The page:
Wednesday, March 28, 2012

Lindsey's Law timeline

In today's Tulsa World, Kim Archer has a helpful Lindsey's Law timeline:
June 2010: Lindsey Nicole Henry Scholarships for Students with Disabilities Act, or HB 3393, is signed into law.

Fall 2010: Broken Arrow, Jenks, Union, Tulsa and Liberty school boards vote not to process the scholarships.

Jan. 18, 2011: Oklahoma Attorney General Scott Pruitt threatens legal action against those school districts and individual board members if they fail to comply with the law within the week.

Jan. 24, 2011: Union, Jenks, Broken Arrow and Liberty school districts announce that they will sue Pruitt over the constitutionality of the law. They also vote to process scholarships under the law until a decision on its constitutionality is made.

April 25: Twenty parents sue Broken Arrow, Jenks, Union and Tulsa school districts, alleging that their special-needs children were denied private school scholarships in 2010-11. Liberty Public Schools is not named in the lawsuit.

May: The state Legislature passes HB 1744, which transfers responsibility for administering the scholarship program from the districts to the Oklahoma State Department of Education. It took effect Aug. 26.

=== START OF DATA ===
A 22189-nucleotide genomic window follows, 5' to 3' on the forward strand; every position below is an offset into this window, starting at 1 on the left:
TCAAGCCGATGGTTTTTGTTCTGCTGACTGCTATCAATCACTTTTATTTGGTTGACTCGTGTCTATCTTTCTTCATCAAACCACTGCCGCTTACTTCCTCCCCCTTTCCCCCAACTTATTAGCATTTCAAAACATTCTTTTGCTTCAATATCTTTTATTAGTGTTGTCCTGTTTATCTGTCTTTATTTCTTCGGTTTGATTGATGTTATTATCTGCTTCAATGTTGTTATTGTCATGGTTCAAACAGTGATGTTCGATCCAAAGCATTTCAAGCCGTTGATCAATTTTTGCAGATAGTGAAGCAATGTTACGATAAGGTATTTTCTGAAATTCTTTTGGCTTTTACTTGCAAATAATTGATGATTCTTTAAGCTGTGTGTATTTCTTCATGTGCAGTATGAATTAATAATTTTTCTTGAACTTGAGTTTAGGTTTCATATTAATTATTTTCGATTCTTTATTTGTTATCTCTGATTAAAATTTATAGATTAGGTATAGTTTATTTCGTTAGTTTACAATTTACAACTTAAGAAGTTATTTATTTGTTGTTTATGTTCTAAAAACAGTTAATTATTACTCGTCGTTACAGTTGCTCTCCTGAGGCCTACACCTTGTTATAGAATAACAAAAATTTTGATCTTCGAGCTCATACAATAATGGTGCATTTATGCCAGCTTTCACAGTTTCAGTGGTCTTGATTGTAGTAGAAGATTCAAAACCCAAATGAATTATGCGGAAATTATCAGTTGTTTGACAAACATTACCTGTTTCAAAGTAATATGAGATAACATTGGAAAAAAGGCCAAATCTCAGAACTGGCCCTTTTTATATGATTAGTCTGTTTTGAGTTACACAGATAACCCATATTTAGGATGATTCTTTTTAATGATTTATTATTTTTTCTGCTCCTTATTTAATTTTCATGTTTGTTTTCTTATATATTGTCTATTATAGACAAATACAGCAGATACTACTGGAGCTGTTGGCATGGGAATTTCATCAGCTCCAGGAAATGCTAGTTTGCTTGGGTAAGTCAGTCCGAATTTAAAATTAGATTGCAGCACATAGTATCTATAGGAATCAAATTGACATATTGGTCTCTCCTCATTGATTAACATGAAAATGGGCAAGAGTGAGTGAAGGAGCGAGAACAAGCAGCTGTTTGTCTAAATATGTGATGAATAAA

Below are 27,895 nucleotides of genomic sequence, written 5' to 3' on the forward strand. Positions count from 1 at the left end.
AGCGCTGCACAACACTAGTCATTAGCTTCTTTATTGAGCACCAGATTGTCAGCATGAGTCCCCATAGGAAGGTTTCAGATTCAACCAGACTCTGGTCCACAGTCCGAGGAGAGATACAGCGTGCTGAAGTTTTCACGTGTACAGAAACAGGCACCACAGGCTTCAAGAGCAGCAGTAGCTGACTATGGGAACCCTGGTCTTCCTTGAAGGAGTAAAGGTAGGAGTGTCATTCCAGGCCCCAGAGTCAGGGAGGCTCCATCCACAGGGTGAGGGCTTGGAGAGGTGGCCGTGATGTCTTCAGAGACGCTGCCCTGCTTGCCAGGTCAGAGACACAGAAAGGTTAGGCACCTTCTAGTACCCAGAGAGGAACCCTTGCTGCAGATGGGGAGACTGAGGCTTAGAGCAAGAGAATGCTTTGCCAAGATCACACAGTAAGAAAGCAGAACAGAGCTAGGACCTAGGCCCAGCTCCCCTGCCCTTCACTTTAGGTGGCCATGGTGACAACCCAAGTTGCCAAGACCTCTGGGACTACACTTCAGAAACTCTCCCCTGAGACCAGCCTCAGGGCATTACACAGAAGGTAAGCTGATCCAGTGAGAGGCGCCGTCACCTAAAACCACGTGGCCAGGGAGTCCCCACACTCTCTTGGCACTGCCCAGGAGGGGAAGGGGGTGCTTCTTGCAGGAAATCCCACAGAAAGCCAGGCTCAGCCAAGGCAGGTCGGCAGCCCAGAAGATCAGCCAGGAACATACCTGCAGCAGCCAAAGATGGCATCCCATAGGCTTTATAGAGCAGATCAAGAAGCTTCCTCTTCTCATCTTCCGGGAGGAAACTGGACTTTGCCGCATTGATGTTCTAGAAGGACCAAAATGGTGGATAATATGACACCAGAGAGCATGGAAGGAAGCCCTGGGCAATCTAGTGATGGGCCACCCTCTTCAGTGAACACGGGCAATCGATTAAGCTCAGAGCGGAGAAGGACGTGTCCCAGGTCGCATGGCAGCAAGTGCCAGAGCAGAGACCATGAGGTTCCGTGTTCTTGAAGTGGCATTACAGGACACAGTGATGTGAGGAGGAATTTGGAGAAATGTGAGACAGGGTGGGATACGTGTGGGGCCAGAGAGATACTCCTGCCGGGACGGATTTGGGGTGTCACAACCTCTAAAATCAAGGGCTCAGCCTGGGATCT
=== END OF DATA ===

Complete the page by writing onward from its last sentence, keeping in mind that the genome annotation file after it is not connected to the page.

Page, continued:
July: In light of that legislation, federal Chief Judge Claire Eagan grants the parents a stay so they can pursue "administrative remedies" through the state Education Department. Eagan also invites the school districts to file their challenge of HB 3393's constitutionality in state court, saying it would be a "better means of resolving the controversy between the parties."

Aug. 26: Pruitt asks the state Auditor's Office to investigate whether the Broken Arrow, Jenks, Liberty, Owasso, Tulsa and Union school districts complied with the law in 2010-11.

Sept. 2: Jenks and Union school districts file a countersuit in state court to challenge the constitutionality of the Lindsey Nicole Henry Scholarships for Students with Disabilities Act on behalf of all school districts. Their suit names the parents of three students in each district who participated in the federal lawsuit against the schools.

Nov. 3: A federal lawsuit filed against the Broken Arrow, Jenks, Tulsa and Union school districts by a group of parents alleging that their special-needs children were denied private school scholarships was dismissed at the parents' request.

March 27: Tulsa District Judge Rebecca B. Nightingale struck down the law, ruling it is unconstitutional. Opposing attorneys said they would immediately file a motion for a stay to keep the law intact until the appeals process is complete.

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